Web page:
Sunday, January 31, 2010

Getting organized (got any secrets to share?)

Okay, enough with the metaphors. Let's get organized.

Now that I'm... ahem... CANTERING, I think it's high time I get my trailer organized.

Don't you?

So I'm going to show you my largely blank canvas and see what you think.

I need advice. And since there are so many experience folks here... Bring it on!!

For example - this is my door.

It's got a window, so I've got a half space to work with. I've seen those trailer pocket things, but they seem to require a full door. Still if I can find one, I think this is the place for it. Usually I see brushes and hoof picks and such. I'm going to buy a set for the trailer, so I can stop packing for every trip.

Cuz I plan to do more traveling, ya know.

Then I have a modest set of hooks.

Inside I've got six hooks - two holding a manure fork, one holding a shovel, and the rest for helmets and bridles.

Then I bought this to carry hay in. I fill hay bags from this, because I found hay bags to be a big leaking mess. This way I fill hay at the location. There's still hay everywhere, but it's not as bad.

This is my assistant.

She seems unclear on how to properly stow the girth.

She is persistent, though. I appreciate that in an assistant. To a point.

I think she's trying to fold it. Good girl, Roxie.

Okay, back to work. I tried the haybags here, but they didn't really work.

I only have two saddle racks, because one broke. I definitely need to replace that.

The single most useful tool in my trailer (next to the manure fork). I think I need to expand my tool box a bit, though.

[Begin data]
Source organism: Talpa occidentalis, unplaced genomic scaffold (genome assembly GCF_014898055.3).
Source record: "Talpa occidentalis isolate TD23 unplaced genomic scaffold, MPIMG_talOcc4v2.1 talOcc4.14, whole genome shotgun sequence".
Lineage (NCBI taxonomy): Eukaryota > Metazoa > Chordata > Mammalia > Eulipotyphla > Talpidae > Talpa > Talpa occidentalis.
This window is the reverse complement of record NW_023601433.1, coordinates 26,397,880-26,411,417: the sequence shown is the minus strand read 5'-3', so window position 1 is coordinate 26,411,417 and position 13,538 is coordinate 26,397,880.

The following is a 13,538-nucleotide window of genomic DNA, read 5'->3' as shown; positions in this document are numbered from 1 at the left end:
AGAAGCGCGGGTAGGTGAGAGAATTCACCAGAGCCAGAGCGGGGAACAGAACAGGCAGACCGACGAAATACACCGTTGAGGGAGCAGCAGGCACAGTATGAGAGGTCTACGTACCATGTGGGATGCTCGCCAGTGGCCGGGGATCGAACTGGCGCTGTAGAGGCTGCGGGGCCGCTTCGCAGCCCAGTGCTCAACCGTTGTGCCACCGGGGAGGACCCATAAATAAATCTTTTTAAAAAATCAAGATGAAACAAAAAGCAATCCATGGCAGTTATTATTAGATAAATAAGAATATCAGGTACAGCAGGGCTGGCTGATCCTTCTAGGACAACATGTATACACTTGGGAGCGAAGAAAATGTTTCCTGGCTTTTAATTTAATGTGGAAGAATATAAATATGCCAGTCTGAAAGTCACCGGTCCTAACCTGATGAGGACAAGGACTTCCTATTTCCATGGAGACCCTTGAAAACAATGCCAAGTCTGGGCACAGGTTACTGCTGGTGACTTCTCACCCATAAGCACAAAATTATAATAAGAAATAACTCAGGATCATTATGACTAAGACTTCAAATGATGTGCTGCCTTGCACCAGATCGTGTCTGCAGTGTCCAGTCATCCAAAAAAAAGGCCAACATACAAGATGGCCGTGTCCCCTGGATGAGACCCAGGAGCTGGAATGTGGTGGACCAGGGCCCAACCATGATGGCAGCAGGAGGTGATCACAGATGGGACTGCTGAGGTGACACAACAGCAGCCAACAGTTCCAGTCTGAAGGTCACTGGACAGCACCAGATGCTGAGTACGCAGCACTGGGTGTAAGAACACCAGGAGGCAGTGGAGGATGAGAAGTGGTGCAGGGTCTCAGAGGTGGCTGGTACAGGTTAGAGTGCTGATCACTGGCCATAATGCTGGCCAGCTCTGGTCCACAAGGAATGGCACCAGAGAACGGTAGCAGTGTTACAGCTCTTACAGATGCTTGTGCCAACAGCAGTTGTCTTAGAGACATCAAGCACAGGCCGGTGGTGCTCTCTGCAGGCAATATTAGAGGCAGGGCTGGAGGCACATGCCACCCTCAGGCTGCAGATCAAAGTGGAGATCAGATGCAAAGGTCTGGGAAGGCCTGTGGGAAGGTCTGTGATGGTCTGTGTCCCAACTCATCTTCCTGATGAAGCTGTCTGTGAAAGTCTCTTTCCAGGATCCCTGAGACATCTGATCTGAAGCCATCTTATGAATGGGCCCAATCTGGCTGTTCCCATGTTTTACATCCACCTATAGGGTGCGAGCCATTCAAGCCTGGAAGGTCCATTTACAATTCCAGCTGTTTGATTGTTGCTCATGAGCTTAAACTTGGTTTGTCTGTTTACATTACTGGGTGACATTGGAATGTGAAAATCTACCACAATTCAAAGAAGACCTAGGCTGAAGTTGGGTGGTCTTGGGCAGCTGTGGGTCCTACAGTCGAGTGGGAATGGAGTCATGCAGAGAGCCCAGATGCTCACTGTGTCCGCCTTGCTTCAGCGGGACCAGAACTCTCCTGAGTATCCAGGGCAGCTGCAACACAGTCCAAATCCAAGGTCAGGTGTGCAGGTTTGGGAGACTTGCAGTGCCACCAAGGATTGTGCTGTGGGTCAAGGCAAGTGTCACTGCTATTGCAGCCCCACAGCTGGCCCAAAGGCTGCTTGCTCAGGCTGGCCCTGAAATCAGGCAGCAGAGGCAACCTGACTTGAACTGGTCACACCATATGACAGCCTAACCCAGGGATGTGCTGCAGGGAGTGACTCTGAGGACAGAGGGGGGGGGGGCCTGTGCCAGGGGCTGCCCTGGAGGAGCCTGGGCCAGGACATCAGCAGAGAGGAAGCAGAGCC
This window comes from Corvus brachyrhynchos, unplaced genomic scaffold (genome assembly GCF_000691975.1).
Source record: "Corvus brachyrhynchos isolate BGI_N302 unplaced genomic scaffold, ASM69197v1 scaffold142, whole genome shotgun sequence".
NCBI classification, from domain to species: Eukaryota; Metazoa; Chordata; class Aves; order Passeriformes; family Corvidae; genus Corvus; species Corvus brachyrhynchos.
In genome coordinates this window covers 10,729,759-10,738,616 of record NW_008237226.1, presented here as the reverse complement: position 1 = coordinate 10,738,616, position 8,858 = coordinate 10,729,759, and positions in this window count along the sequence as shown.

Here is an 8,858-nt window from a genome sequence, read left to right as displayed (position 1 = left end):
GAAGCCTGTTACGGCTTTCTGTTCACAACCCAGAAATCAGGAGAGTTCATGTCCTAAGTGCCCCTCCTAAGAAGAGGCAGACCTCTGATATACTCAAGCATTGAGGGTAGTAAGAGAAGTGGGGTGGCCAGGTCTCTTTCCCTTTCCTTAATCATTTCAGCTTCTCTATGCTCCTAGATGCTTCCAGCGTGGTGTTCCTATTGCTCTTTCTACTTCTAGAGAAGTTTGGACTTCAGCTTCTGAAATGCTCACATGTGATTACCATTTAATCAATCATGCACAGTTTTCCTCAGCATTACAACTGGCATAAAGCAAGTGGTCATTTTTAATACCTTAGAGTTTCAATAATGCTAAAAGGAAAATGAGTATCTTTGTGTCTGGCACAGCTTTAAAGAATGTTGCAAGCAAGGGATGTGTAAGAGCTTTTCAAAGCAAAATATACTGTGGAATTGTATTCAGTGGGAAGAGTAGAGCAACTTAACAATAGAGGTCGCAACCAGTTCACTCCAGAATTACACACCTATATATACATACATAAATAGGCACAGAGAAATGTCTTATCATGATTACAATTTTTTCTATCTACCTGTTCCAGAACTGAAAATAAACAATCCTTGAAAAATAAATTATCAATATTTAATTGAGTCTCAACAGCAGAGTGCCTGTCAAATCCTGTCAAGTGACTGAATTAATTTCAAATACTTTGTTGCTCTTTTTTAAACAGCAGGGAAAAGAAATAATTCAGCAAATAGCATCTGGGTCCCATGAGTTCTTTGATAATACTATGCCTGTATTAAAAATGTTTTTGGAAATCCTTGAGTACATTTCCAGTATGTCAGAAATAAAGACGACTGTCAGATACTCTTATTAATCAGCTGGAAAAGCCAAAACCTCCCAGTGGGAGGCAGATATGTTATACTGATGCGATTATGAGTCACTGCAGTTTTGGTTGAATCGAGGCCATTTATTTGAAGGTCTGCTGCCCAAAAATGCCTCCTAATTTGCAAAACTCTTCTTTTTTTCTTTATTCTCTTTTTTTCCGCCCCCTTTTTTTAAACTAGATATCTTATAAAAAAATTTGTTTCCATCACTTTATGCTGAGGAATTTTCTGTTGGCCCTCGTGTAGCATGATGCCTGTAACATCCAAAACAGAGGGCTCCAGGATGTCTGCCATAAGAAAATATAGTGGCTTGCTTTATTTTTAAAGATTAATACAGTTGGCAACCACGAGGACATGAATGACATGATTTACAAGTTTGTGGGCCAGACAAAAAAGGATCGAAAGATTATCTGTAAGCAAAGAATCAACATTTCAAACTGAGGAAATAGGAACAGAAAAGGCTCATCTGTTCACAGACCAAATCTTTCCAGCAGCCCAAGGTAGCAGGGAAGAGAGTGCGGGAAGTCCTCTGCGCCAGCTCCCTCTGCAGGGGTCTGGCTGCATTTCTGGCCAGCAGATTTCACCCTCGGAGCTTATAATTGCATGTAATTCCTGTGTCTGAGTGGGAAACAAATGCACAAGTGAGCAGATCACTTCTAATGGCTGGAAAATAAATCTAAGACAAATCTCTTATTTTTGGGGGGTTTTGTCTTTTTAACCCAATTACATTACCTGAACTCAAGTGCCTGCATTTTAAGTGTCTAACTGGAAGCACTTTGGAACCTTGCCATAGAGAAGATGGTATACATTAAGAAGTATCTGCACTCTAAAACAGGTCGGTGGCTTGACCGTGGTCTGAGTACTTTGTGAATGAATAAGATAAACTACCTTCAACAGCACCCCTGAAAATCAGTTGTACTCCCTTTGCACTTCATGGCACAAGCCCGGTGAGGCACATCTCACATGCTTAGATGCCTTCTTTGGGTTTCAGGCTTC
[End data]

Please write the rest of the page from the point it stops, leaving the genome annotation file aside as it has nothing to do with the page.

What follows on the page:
Found a safe place for my paperwork - coggins, emergency info, etc. And this shoe holder will do to hold things for now.

On my list:

I need an emergency trail kit (what should go in there?), a set of brushes, an emergency boot. Tools to change a tire (something to roll the trailer on if I get a flat, for example.).

What do you carry in your trailer? Any tips (like the shoe holder) to make the most of a modest budget?

Friday, January 29, 2010

Horizons and riding toward them

I was driving home after a long day in the office, and was watching the sun make its way over to the other side of the world.

A thick band of cloud formed a hard ridge in the sky, and it created a false horizon line, creating the effect of an earlier sunset.

There is something poetic about a horizon caused by a cloud bank, clouds rising up to form a solid bit of land in the sky.

Riding towards a horizon means, of course, that you never reach it. and yet this horizon you could reach. You could drive under those clouds and be within the horizon itself.

(yes, this is about horses. stick with me for a moment.)

The next day I was flying to a meeting. I do many one day trips, which I don't mind, really, as long as I don't have to spend the night away from home very often. Flying is a drag, but often the sky makes up for it.

Again, there was a cloud created horizon as we flew between layers of clouds. A wave of a cloud bank above us cast a shadow on the clouds below us, another horizon in reach.

That's what it's been to face this fear. As I thought of riding, thought of facing this, it was as if I was riding toward a horizon. A place so impossibly far that I could never reach it.

And then, suddenly, I had the horizon under my feet.

Today was another test - both of determination and of facing my fear. The weather was lousy. Cold and wet. (Okay, you snow bound people, it would have had you all running around in flip flops, but you're made of sterner stuff than me.) I set about trying to find an indoor arena we could ride in since I had mentioned to Stephanie that we could ride today. I had half a day off coming from all my long days and I was determined to take it.

The sky cleared up at a late lunch, I found a place that allows you to come by and ride for a modest fee. I went out to lunch with DH to go get the horses while Stephanie finished up some computer work.